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The Slice: As winter nears, time to put on game face

I’ve been trying to think of ways to make converts.

I get a bang out of winter, but realize not everyone shares my enthusiasm. So what can I say to turn a few haters around?

We’ll get to that. But first let’s face facts.

There are aspects of life during winter that are simply not wonderlandy.

Driving on glare ice? Not fun.

Slipping and falling on a frozen-glaze sidewalk? Bad news.

Shoveling your driveway? In a truly snowy winter, the novelty and invigorating charm tends to wear off.

The list goes on. I freely admit it. There are features of winter that are a pain, sometimes quite literally.

But I would urge you to not let that stuff define the season. Consider instead the life-affirming drama.

You know that box you have that’s full of gloves and mittens? And the scarves, hats, coats and boots crammed in that one closet?

Well, what other season requires you to wear a survival uniform?

But here’s the thing. You did survive. And, with any luck, you will again.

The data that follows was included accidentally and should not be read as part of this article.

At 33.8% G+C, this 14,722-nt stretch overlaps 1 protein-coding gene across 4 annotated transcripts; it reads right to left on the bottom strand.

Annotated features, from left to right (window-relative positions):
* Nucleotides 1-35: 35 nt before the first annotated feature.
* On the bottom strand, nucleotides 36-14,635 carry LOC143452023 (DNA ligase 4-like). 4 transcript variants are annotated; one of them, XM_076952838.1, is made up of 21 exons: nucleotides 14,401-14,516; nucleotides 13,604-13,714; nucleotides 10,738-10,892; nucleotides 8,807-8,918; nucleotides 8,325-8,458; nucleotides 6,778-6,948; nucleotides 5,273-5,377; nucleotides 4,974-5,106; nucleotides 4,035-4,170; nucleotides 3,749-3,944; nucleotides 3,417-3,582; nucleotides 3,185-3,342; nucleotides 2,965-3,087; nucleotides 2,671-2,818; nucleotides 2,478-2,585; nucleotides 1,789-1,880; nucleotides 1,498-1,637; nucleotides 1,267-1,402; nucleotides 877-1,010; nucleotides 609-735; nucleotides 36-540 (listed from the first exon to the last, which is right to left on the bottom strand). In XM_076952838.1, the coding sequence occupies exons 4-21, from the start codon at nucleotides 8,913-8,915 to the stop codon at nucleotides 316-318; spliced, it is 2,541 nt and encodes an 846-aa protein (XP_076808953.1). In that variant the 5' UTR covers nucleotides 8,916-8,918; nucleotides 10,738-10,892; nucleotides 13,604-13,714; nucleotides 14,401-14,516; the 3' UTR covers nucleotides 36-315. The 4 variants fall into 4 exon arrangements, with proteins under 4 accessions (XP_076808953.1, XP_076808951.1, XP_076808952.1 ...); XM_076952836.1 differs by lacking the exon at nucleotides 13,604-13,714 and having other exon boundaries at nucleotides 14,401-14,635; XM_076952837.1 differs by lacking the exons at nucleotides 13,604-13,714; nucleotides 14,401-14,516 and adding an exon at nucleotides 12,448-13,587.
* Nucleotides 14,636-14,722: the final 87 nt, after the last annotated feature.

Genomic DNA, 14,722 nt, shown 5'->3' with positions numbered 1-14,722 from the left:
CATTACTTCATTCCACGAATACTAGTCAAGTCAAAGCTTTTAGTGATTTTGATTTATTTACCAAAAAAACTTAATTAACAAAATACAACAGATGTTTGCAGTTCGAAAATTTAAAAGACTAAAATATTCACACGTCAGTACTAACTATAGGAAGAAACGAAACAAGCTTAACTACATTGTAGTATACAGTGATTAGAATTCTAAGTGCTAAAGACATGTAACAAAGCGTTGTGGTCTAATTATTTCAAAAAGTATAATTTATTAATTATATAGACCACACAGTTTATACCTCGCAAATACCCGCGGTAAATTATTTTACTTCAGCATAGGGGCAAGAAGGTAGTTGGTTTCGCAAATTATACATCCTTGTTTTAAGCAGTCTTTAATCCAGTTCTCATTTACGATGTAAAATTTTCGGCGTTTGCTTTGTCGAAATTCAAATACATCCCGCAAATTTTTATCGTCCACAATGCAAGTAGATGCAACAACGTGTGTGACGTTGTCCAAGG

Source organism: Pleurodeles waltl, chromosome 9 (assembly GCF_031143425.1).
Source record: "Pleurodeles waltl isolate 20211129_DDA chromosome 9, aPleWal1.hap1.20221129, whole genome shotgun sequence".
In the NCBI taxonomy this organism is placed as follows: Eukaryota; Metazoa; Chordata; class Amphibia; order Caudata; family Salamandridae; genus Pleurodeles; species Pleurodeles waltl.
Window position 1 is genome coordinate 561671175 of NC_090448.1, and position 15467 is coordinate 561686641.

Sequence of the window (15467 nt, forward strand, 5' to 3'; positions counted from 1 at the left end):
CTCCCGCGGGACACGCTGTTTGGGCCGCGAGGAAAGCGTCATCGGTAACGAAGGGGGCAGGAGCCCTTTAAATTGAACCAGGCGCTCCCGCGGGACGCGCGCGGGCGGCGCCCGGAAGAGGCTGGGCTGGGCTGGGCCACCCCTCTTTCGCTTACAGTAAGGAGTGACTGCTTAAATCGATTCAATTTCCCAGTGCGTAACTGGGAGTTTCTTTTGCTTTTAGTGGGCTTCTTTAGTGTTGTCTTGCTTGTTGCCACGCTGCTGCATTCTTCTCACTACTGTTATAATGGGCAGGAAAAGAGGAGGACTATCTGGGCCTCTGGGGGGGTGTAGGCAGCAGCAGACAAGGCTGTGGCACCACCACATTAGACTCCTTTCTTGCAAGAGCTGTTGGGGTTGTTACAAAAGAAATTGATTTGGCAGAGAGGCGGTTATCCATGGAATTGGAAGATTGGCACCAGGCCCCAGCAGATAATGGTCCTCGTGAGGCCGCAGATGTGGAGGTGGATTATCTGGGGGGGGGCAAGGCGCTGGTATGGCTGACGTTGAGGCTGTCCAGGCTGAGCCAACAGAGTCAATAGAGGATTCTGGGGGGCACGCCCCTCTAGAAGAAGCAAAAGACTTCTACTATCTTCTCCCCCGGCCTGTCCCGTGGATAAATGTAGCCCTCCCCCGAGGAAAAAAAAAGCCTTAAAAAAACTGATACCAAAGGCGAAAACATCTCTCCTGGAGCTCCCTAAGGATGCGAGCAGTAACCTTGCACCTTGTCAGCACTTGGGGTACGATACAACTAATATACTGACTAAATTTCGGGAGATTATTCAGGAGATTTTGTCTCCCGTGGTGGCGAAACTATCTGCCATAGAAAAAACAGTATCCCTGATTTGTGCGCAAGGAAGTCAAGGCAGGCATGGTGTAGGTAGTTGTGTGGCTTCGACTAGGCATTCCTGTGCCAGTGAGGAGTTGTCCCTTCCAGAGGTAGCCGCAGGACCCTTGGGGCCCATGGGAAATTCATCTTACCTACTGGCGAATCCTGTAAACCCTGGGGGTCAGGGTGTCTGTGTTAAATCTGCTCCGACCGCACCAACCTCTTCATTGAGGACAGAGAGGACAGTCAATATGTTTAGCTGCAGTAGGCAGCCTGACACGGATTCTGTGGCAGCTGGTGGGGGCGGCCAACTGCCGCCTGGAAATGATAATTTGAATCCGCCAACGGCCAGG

Even if you are properly attired, certainly not a given around here, truly biting cold can be a challenge. But what about how marvelous it feels to finally head back indoors and feel the warmth slowly envelop you?

Ever watched dogs euphorically romping in deep snow?

Ever stood outside on a still, frigid night and looked up at the stars while wood smoke beckoned you back inside your good home where someone’s hair smells like homemade cookies?

Ever helped a little kid build a snowman and then stood back to admire your work?

That list goes on and on, too.

Yes, there are TV news people in Spokane who will suggest that you should be afraid of winter. They are scared and weak.

But you’re not. You can be a proud Northerner who takes the seasons as they come and experiences in full measure what the weather has to offer.

Moments before the U.S. Olympic hockey team faced the Russians in 1980, coach Herb Brooks told his players that this was their night.

Well, this coming winter can be your season.

You aren’t a whiner. You aren’t a crybaby.

You are an Inlander Northwesterner. You live your life in four seasons. And when the toughest one looms just over the horizon, you smile and say “Let’s do this.”

Today’s Slice question: When do you start to experience wooden fingers and frozen toes?

Write The Slice at P.O. Box 2160, Spokane, WA 99210; call (509) 459-5470; email What do you stack?

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